Mr Salt was employed by the Governor of Pitcairn, Mr Fell, who was resident in New Zealand. Ultimately, because of breakdowns in communications between the parties, Mr Fell dismissed Mr Salt on the basis of a general lack of trust and confidence. Mr Salt challenged his dismissal, claiming that it was unjustified.
Some months later, in the course of investigating other matters on the island, Police undertook a forensic examination of Mr Salt’s computer. They uncovered many emails that Mr Salt had sent to associates on Pitcairn Island, while he was still an employee. The emails contained comments that the Court held were, overall, “of a highly disparaging nature pertaining to [Mr Fell] and other government officials”. The emails also indicated that Mr Salt was acting against his employer’s best interests.
While Mr Salt’s dismissal on the basis of a lack of trust and confidence was held to be unjustified, the Court of Appeal was asked to determine the relevance of the emails to Mr Salt’s right to remedies. The Court had little hesitation in concluding that, had they been known about earlier, the emails in question would have justified Mr Salt’s dismissal. However, because they were found nine months later, the issue for the Court was whether they were relevant to his dismissal and, if so, how?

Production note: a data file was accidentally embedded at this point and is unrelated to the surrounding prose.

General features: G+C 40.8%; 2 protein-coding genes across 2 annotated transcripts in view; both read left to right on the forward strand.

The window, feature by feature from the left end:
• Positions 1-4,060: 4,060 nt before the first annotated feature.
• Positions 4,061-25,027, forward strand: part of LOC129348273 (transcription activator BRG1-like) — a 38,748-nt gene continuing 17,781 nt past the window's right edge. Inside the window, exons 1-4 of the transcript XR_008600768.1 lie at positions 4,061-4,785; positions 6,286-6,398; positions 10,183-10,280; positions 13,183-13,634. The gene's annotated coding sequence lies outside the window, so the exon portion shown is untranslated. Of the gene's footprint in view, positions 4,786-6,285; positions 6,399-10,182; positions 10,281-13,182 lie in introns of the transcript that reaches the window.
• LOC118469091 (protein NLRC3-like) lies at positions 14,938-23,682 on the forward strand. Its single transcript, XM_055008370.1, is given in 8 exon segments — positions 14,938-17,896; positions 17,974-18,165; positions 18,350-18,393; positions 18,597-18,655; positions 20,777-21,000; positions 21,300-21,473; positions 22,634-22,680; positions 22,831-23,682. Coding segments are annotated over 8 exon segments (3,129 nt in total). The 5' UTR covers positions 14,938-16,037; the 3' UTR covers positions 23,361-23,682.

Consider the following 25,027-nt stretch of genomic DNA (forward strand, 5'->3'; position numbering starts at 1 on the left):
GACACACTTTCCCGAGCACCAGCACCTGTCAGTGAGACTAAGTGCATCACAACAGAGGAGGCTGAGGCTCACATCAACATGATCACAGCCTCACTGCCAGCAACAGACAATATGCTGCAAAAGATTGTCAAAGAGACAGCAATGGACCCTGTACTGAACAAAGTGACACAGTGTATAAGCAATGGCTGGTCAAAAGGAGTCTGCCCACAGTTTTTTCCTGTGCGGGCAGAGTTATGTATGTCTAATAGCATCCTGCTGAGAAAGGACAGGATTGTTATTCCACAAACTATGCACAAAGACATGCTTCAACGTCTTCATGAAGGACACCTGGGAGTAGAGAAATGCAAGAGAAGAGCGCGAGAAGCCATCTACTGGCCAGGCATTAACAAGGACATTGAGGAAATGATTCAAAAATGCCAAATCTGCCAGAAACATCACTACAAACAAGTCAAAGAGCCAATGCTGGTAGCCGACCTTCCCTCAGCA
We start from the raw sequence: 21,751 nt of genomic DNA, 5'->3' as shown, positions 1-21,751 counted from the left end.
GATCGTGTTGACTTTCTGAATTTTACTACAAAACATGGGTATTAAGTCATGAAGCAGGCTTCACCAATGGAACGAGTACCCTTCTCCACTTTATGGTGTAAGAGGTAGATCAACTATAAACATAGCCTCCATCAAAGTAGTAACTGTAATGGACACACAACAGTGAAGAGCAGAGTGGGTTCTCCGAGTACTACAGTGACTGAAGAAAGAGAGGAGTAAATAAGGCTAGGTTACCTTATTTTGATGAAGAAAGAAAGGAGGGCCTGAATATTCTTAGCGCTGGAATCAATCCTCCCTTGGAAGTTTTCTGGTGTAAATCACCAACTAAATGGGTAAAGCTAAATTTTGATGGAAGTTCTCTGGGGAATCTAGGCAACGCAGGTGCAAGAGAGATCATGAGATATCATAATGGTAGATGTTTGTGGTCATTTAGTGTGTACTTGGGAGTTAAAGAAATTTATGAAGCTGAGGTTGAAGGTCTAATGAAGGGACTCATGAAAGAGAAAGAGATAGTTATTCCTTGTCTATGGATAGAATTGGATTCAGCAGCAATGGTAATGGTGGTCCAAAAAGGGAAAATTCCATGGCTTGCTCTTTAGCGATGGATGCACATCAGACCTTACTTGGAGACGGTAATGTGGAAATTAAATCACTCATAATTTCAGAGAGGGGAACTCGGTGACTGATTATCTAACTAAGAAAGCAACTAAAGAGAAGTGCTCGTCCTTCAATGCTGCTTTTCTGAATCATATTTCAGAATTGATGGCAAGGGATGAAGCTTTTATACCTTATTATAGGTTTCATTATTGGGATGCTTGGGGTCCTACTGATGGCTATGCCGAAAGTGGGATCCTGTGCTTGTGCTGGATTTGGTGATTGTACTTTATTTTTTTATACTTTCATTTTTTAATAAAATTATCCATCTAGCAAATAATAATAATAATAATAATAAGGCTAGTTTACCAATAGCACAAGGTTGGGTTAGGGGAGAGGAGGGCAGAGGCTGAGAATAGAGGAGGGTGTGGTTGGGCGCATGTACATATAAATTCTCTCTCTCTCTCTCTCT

The Court held that the emails were relevant. It said that when determining what remedies to award, the courts were permitted to take into account information which the employer did not know about at the date of dismissal if that information was directly relevant to what, in fairness, the employee genuinely deserved. In this case, in spite of his dismissal not being justified, Mr Salt’s actions were such that his remedies were reduced by 50%.
As this case demonstrates, there may sometimes be merit in employers continuing an investigation into an employee’s misconduct, even after a dismissal. If that employee brings a personal grievance, information found after the dismissal may be relevant if it undermines the merits of an employee’s claim. On a cautionary note, however, the court was quick to say that it was not encouraging witch-hunts and only misconduct of a significant nature would be relevant.